Lemley’s collection of anecdotes may be a “breezy read” and “enjoyable,” but taking away universal lessons from these stories is difficult since he conflates all content industries and all technological disruptions, as though each new innovation is just another chapter in the story of a monolithic content industry. In many cases, the only similarity between the separate industries discussed in the article is that the content is protected by copyright law. The publishing industry is far different than the television industry; filmmakers live in a different world from painters; even a term like the “music industry” conflates disparate groups, lumping together everyone from record labels, music publishers, live venues, and more.

So, for instance, it’s difficult to compare the effect of the VCR on the television industry with the effect of photography on painters. We are dealing with two different industries facing two different technological disruptions. It may help to categorize the different types of new technologies based on their effect. Perhaps something like this:

  • Technological reproduction – Before the printing press, books had to be copied by hand. And before photography, portraits had to be painted by an artist. The last hundred years especially has seen the introduction of technology that allows reproduction of content in a way that didn’t exist before.
  • Experience-shifting technology – Some new technologies changed the way people interacted with content. The gramophone allowed music to be archived where before it had to be performed. The VCR allowed “time-shifting” of television broadcasts. The shifts can also be between who we experience content with, as when movie attendance experienced a drop after the introduction of television.
  • Improved reproduction – Many of the later examples do not involve a disruption so much as an improvement. Cassette tapes are far easier for someone to copy than vinyl records. CDs were even easier, with the added bonus that you didn’t have to worry about quality loss. Copying mp3 files is almost effortless.

Lemley argues that shutting or locking down new technologies doesn’t work, and I’m inclined to agree. I’ll save that discussion for a future post. For now though, let’s focus on the broader picture. Talking about how “content industries” have cried foul over “new technologies” is overly simplistic and sheds little light on today’s challenges.

Instead, once we start categorizing disruptive innovations, we can begin seeing what responses work in each situation and what responses don’t. Technological reproduction where none existed before is monumental – the introduction of copyright law itself followed closely behind the invention of the printing press. Experience-shifting technologies open the door to new business models and innovations in copyright law like compulsory licensing schemes for phonographs and cable broadcasts. Technology that merely improves reproduction may call for a different response. After all, whether you’re listening to the Beatles on vinyl or on a CD, you’re still engaged in the same conduct. It makes little sense in these situations to scrap an entire business model and more sense to look at ways to better manage the inevitable increase in piracy.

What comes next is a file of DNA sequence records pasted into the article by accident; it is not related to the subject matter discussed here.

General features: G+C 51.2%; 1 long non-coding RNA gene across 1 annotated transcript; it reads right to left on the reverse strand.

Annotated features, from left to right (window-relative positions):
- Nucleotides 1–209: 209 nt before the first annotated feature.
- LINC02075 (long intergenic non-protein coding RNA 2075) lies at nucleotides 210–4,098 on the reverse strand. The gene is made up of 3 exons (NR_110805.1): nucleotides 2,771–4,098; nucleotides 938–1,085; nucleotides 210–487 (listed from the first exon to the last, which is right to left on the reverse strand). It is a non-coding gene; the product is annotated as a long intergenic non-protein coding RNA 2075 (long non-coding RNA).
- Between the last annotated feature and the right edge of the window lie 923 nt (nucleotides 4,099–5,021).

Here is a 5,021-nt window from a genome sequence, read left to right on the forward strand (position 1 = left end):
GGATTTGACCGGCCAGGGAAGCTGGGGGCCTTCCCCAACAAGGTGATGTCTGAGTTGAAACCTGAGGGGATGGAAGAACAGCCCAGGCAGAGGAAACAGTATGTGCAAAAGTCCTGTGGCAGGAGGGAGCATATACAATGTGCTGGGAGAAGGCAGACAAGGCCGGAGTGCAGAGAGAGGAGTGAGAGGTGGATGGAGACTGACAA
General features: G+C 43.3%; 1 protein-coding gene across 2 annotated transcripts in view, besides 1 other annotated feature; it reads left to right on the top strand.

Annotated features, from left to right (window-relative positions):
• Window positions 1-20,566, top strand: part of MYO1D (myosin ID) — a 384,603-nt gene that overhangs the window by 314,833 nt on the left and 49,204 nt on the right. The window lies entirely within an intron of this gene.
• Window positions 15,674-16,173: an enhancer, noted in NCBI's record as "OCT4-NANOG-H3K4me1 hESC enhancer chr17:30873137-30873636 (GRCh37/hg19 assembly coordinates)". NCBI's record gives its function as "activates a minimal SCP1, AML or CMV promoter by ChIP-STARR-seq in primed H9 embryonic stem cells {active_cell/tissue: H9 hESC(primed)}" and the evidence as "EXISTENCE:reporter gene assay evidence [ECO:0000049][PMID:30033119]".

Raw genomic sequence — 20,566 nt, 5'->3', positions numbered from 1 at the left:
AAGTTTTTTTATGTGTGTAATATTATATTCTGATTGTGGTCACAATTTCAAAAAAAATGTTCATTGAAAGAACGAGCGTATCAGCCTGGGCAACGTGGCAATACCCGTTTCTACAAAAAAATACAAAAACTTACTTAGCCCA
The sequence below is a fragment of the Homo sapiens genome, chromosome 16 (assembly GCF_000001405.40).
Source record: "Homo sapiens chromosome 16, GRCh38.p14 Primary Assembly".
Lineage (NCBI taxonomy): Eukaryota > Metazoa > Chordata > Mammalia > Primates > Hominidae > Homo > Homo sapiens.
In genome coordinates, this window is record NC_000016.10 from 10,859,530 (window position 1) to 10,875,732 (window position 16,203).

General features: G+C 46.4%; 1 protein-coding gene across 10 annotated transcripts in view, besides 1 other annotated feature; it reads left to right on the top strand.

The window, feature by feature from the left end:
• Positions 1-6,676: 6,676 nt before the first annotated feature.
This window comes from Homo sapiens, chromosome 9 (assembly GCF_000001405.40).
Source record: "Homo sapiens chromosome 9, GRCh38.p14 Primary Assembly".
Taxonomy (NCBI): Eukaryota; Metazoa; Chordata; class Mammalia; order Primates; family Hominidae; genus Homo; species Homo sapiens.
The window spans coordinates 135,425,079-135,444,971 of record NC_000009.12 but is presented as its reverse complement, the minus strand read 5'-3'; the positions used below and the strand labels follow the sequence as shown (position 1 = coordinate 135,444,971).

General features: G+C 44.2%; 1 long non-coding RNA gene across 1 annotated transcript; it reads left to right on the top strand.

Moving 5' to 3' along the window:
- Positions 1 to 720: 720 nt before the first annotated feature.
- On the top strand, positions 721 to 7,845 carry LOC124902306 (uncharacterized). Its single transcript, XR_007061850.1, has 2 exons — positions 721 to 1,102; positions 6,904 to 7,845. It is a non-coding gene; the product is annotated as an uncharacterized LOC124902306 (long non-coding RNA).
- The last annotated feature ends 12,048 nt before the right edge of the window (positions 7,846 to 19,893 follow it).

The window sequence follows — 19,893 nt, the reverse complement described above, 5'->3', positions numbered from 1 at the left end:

My purpose here is not to “find the answers” to each individual content industry’s current struggle. My point is to be more than just dismissive when they point out that they are struggling. Rather than using past disruptions to craft a chicken little narrative, we should use them to create a framework for better understanding what role copyright law can and should play in today’s world.

The Other Side of the Coin

One would think that those calling out the content industries for their chicken little rhetoric would refrain from doing the same. Sadly, no. Legislation supported by content industries is routinely decried as an attack on consumers. Copyright laws either inevitably lead to censorship or destruction of culture. Free speech, privacy, and due process are always in danger when the industry is concerned with infringement – critics use terms like “Orwellian” a lot. We hear about how our jails will fill up with innocent children and others any time the “MAFIAA” calls for more effective enforcement. Any attempt at copyright education is propaganda; anyone who joins in support is a shill.

This is just a sampling of the rhetoric. I’m sure if one would examine the talk surrounding each new bit of legislation, court case, or technology as Lemley has done with technological disruptions, one would easily find exaggeration and hyperbole on the opposite side of the copyright aisle that parallels that of the content industries. How long before their cries of “the sky is falling” begin to fall on deaf ears?

References   [ + ]

1. See, e.g., here, here (2002), here (2003), and here (2006).
2. Stan Liebowitz, The Elusive Symbiosis: The Impact of Radio on the Record Industry (March 2004).

2 Comments

  1. Mmmm, copy-licious.

  2. Great article as usual.